I'm a front and backend .NET web developer (most solutions use MS SQL Server) and I won't be using any non-MS solutions for a while.

Will Perl be useful for situations that require scripting in an MS product environment?


In your case, I think learning Powershell would make more sense.

You could still learn Perl for fun, though. It is fun.


IMHO, for most of the tasks that used to be done with Perl it's now totally replaced. Mostly by Python (most general: scripting, GUI, web, services). Also by Ruby (mostly web) and Lua (real-time).

Just this month Python has become the 4th most popular programming language.

For integration with .NET you have IronPython, IronRuby and Lua.NET


Not sure if Perl's a good idea anymore as it's lost a lot of it's former popularity as a web development platform. I've found that learning PHP is one of the more valuable languages to know at the moment because of it's ubiquity and there's lot's of demand. It can be used in the same situations as Perl anyway.

I'd rather use Java by choice myself but spend more time with PHP to go with the demand. Java would be another possibility for you to learn as it's very similar to .NET but it's another huge platform that takes a long time to master.

  • +1 for PHP. Not my favorite language, but by far one of the most widely used out there, especially for web development. A couple others have already mentioned Ruby and Python, two other excellent scripting options. Perl is good to know for supporting existing code, but IMHO I would look to learning one of these others for any new development. – Will Feb 23 '11 at 18:17
  • Yes, not my favourite either - especially for building larger systems as modularity is a challenge. However, it's much better now PHP 4 has gone and I've also started to find it's quite good for getting things going quickly. – Ewan Heming Feb 23 '11 at 19:29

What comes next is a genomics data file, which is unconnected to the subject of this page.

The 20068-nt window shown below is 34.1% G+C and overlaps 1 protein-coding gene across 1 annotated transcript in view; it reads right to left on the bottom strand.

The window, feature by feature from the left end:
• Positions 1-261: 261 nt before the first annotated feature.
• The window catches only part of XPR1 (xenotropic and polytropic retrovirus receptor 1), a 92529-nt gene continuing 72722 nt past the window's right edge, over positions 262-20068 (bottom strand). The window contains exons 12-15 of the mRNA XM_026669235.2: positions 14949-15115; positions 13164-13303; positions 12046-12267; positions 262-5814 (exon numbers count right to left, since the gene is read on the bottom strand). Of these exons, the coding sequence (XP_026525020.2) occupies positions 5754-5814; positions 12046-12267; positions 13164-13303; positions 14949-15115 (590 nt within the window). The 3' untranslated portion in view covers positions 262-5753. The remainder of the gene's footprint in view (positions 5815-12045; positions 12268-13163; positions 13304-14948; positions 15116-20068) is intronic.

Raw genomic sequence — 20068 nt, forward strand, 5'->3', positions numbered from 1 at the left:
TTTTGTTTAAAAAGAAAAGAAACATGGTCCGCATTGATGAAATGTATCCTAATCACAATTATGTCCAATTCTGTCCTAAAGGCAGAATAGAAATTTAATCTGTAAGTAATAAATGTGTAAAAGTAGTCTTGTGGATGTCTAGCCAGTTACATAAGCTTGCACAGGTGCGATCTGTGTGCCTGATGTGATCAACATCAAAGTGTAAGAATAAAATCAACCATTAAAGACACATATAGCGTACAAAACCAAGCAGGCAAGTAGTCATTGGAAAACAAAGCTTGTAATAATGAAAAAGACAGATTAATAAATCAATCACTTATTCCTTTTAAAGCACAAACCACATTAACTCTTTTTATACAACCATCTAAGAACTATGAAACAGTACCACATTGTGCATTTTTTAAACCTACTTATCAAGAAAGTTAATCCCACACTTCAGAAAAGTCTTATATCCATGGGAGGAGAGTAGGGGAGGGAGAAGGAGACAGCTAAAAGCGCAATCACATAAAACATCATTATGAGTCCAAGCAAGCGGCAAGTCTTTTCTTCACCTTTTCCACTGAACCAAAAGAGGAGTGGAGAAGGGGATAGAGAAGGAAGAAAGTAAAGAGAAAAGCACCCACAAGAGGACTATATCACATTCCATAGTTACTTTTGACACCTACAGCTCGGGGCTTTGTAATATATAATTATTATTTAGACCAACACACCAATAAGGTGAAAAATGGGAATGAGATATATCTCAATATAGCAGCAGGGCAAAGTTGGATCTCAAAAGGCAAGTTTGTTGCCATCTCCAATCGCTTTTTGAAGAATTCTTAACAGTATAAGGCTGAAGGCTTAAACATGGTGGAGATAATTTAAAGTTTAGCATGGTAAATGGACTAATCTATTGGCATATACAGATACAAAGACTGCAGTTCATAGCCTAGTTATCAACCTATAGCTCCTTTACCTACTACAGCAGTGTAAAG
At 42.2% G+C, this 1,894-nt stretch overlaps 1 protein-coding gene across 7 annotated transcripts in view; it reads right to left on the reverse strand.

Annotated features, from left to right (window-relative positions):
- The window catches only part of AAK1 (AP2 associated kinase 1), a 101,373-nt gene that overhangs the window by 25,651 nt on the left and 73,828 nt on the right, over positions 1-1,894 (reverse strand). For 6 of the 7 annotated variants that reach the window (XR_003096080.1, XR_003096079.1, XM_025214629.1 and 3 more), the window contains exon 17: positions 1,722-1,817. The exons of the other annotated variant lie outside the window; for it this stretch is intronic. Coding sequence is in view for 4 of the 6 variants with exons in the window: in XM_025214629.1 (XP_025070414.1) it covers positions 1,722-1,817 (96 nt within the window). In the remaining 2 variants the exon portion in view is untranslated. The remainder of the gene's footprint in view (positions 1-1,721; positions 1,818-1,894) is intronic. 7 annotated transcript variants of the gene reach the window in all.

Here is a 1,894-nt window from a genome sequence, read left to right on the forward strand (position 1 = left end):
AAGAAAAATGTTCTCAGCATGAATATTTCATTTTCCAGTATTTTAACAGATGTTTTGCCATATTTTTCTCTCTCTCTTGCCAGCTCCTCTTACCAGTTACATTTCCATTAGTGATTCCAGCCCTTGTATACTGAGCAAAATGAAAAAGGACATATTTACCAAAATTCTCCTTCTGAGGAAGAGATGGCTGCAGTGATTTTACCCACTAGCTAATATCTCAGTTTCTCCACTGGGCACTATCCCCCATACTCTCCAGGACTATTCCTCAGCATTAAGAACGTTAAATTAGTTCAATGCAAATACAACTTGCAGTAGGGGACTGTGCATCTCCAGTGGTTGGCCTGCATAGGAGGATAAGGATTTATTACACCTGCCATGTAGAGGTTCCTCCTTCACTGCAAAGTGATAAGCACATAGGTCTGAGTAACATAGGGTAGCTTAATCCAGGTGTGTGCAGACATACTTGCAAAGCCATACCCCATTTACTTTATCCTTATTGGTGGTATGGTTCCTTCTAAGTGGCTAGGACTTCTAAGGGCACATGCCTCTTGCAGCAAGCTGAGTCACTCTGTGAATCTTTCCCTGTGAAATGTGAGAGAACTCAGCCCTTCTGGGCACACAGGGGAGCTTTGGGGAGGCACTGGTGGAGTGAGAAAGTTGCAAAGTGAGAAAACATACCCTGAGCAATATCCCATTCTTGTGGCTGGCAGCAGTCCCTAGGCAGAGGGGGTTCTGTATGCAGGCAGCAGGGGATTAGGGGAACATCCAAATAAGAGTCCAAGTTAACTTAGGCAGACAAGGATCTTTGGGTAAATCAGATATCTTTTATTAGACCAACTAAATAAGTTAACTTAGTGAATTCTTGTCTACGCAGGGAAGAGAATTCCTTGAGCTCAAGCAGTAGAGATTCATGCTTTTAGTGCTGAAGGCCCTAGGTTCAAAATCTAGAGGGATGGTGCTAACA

If you are concerned mainly about working in the MS stack, I don't think that Perl would be a particularly good choice. To the best of my knowledge, there isn't any particularly good integration between Perl and .NET.

Perhaps a better scripting choice would be IronPyton, which gives you the dynamicness of Python with full .NET integration.

  • I don't think there ever will be any good integration between Perl and .NET, unless there suddenly arises some mass demand for it (not likely). IronPython is definitely a good choice - actively developed and supported. – Will Feb 23 '11 at 18:21

I'd learn ruby or python and I would definitely learn powershell as it is insanely powerfull scripting and shell environment. Every time I need to do some scripting task I thank god for learning powershell a while ago. Every hour pays:)


Perl - no, Python - yes. I have been a .Net coder (all aspects: back-end, ASP.NET, WPF, etc) for, well, forever. I started a Python job about a year ago and have found the experience well worthwhile. I am currently working on a WPF/MVVM application half the week and a Python/Javascript application the other half and have found the complementary skills very useful.

Whereas the MS way of doing things is through progressively more complex architectures, the Python world tends to be extraordinarily simple. It is a nice reality check. I have no clear preference either way. .Net use of rigid interfaces and tight typing tends to mean the compiler picks up a lot of bugs before you even run but Python's duck typing and auto-declaring variables means you write code a lot faster.

The one thing I do miss is Visual Studio - I program Python on my Mac and Eclipse feels lacking.


as a developer very similar to yourself I picked up ruby (not ruby on rails) and rake to help with all of those really annoying repetitive manual tasks you have to do locally, on staging servers and on production.

Your Answer

By clicking “Post Your Answer”, you agree to our terms of service, privacy policy and cookie policy

Not the answer you're looking for? Browse other questions tagged or ask your own question.